5. Anon, glad you can relate1

    lol! Thanks Aunt Cylinda! πŸ˜‰

    Leigh Ann, intersting! Does it disturb you or throw you off when the neighbor's kids call you by your first names?

    Ash, lol, yes! Exactly!!!


  6. Kmina, that sounds nice that people don't even bat an eye there! In fairness no one has SAID anything, or even given us a confused look, but I just still cringe, lol. The words you have are beautiful for addressing those close to you!

    June, welcome to the blog and thanks for your perspective it was interesting to read as I didn't know that auntie uncle was ever a practice at all in Western culture! And as for mother, ,maybe he thought you were a mother of children?? LOL I'd be mortified too!

    Fruitful, I wonder how confusing it might be for kids to have a whole different set of addressing protocol for two different cultures, lol, but I think kids adapt very quickly to these things. And here I thought I had it tough, lol. Thanks for the perspective of how much more complicated it can get.

    Susan, thank you. You just clarified a lifetime of confusion. In Michigan, everyone called me Miss. And I was 22 so I didn't bat an eye. Then when we moved to the South- everyone called me m'aam and I was completely flabbergasted and a little hurt because how I was a maam in my early twenties??? Anyways, I grew to just accept that this is what was done regardless of age, just to make myself feel beter, but it appears, it might be true? Huh. Thanks for the perspective!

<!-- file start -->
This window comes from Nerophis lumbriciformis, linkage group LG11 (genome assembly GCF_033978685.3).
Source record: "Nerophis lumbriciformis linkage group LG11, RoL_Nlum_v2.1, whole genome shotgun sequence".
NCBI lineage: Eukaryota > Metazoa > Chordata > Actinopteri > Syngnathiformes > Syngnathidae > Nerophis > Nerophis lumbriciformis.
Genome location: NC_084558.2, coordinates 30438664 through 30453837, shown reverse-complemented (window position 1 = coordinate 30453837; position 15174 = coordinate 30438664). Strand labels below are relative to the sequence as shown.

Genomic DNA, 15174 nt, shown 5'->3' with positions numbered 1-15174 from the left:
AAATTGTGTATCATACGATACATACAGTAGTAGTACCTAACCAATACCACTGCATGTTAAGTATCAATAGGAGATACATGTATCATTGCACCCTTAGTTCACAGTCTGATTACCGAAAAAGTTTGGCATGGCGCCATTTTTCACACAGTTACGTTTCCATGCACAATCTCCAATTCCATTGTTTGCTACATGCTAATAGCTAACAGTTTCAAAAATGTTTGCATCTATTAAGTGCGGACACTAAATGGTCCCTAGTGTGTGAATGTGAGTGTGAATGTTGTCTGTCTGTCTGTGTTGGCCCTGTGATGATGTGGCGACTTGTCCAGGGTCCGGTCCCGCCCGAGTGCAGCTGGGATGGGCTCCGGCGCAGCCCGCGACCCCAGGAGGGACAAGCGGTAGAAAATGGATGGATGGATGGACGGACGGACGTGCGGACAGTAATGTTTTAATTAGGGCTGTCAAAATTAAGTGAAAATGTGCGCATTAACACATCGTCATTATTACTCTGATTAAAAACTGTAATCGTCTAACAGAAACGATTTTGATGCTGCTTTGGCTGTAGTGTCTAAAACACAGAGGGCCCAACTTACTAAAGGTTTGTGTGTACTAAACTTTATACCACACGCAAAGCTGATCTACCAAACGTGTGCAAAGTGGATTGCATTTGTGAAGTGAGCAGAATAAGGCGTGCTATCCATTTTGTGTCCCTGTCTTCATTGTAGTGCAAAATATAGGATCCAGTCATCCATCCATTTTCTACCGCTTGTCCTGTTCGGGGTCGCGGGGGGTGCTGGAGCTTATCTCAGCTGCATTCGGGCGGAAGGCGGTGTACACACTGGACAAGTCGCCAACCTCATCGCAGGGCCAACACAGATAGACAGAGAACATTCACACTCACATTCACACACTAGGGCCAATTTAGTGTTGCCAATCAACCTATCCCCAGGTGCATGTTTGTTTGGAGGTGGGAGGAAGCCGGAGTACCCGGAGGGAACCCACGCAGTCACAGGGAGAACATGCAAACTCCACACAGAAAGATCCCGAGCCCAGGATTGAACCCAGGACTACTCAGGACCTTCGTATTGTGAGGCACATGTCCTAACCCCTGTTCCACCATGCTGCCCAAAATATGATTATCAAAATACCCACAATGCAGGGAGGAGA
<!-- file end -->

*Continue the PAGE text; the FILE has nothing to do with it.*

7. When my son started school (Montessori) the teachers all went by their first names, and thus so did we parents. However, as we moved into more traditional classrooms, and with our daughter, it was more Mr. and Mrs… some parents preferred it one way, others another. I always deferred to the friend's parents/adult — whatever they were more comfortable with, I let my children do. (I should add, they were/are ALWAYS polite–required!) Same with their friends — whatever they were comfortable calling my husband and me was fine. One friend of my daughter's always calls me Mrs. J…. almost a sweet term of endearment within her conservative naming conventions! Almost like Auntie, which by the way, even though I'm not desi, I would BE HONORED to be called by any child. xo to Waleed from Auntie Julia!


  8. My nephew calls me Ayesha and phupo and I just love the fact that I exist for him so anything works. My female friends' (desis as well as non desis) kids call me khala since I wanted it so desparately and I kinda sorta asked for it. Ummm, I can totally relate to what you are saying except with every passing day I find it hard to call even desi elders uncle and auntie. Just not used to it anymore…


  9. [Auntie]Julia πŸ˜‰ thanks for sharing your perspective on this! I think you're right, whatever each person feels comfortable with. I don't mind or correct when kids call me Aisha, though I find it a strange thing to hear since its outside of my paradigm, but I would never correct- waleed though will do the miss/mister/auntie/uncle I thnk!

    Ayesha, thanks for sharing your point of view. I too am Khala to most of my friends kids as well! You said auntie/uncle is uncomfortable with each passing day, how do you refer to elders now?


  10. LOL – Funny cultural difference. I wish we had more words in English to describe family.

    As for how the kids address elders – What we did when we were little for neighbors and such, was to add Mr./Mrs. with their first name. So “Mrs. Connie” was our friends' mother down the street.

    Now our boys call our neighbors “Mr. Larry” or “Mrs. Judy.” … The neighbors seem to like it. When they give birthday cards, that's how they now sign their names πŸ™‚


  11. Ummm… when its a desi elder, I kinda force myself to use uncle, auntie or I just try to use “aap”. Otherwise, I just take peoples' first names or call them sir/ madam.


  12. I grew up in a foreign country. To form a sense of extended family, all of us kids called each others' parents “Aunt” and “Uncle.” When I came back to the States, it seemed so disrespectful to call adults by their first name! I still default to Mrs./Mr. when in doubt. πŸ™‚